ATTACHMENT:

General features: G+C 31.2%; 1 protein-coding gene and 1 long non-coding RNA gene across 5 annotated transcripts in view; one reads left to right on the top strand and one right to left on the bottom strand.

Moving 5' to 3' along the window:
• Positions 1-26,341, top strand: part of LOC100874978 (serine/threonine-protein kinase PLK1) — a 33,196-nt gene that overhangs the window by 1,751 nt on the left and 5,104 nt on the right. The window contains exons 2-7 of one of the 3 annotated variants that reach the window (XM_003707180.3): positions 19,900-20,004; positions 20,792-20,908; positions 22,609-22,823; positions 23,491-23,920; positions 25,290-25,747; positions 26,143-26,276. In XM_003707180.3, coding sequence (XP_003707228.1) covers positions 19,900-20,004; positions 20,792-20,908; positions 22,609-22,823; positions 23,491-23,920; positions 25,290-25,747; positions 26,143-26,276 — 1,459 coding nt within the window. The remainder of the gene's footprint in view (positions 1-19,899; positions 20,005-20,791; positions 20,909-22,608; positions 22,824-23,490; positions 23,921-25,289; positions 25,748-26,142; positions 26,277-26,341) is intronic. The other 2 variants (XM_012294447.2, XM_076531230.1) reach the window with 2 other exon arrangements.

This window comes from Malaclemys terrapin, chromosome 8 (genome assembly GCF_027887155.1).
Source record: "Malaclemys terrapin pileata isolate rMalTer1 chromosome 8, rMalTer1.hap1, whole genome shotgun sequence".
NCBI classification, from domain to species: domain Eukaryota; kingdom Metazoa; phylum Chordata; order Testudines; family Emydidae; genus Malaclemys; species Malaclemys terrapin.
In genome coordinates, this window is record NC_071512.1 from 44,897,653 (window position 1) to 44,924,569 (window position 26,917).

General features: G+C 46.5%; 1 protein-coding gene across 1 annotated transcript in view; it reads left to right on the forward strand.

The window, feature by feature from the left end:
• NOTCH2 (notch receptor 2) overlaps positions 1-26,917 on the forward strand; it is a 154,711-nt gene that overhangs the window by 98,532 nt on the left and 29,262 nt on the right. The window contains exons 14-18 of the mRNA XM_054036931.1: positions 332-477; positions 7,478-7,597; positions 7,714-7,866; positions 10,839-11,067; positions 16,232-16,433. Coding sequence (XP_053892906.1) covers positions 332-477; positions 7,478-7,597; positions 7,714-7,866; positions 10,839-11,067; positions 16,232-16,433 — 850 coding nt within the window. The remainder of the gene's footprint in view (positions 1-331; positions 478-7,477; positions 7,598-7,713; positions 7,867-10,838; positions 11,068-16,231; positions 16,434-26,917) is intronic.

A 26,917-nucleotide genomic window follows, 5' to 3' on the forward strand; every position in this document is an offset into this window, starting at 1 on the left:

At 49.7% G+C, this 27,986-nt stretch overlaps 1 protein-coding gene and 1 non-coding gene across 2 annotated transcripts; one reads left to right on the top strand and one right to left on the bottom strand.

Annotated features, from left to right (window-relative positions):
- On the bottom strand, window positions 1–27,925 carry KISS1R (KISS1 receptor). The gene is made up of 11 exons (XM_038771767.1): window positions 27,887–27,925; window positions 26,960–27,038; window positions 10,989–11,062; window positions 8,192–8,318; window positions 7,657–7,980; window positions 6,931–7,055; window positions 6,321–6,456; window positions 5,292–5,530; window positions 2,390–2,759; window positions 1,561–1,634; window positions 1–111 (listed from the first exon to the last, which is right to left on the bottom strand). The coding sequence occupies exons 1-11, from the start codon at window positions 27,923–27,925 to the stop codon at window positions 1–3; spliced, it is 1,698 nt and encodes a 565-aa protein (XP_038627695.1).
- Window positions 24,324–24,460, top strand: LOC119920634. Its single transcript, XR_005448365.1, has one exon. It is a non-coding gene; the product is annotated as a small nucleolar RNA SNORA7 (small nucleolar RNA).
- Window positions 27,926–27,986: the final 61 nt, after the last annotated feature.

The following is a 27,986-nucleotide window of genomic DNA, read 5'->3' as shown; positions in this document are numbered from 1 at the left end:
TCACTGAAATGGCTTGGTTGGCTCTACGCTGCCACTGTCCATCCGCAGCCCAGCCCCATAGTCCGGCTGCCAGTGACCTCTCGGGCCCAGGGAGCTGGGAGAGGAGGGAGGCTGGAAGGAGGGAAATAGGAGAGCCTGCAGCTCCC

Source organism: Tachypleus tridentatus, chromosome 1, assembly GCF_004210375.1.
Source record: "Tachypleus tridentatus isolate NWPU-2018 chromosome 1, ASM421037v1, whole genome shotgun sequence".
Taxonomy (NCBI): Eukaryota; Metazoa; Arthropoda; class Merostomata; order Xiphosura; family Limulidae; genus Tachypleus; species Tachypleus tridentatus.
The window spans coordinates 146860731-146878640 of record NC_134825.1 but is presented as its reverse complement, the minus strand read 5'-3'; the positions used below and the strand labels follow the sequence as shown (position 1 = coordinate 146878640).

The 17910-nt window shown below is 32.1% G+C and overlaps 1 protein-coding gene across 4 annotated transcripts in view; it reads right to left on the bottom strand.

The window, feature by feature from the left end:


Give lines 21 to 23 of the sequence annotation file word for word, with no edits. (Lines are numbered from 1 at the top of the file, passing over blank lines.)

Taxonomy (NCBI): Eukaryota; Metazoa; Arthropoda; class Merostomata; order Xiphosura; family Limulidae; genus Tachypleus; species Tachypleus tridentatus.
The window spans coordinates 146860731-146878640 of record NC_134825.1 but is presented as its reverse complement, the minus strand read 5'-3'; the positions used below and the strand labels follow the sequence as shown (position 1 = coordinate 146878640).

The 17910-nt window shown below is 32.1% G+C and overlaps 1 protein-coding gene across 4 annotated transcripts in view; it reads right to left on the bottom strand.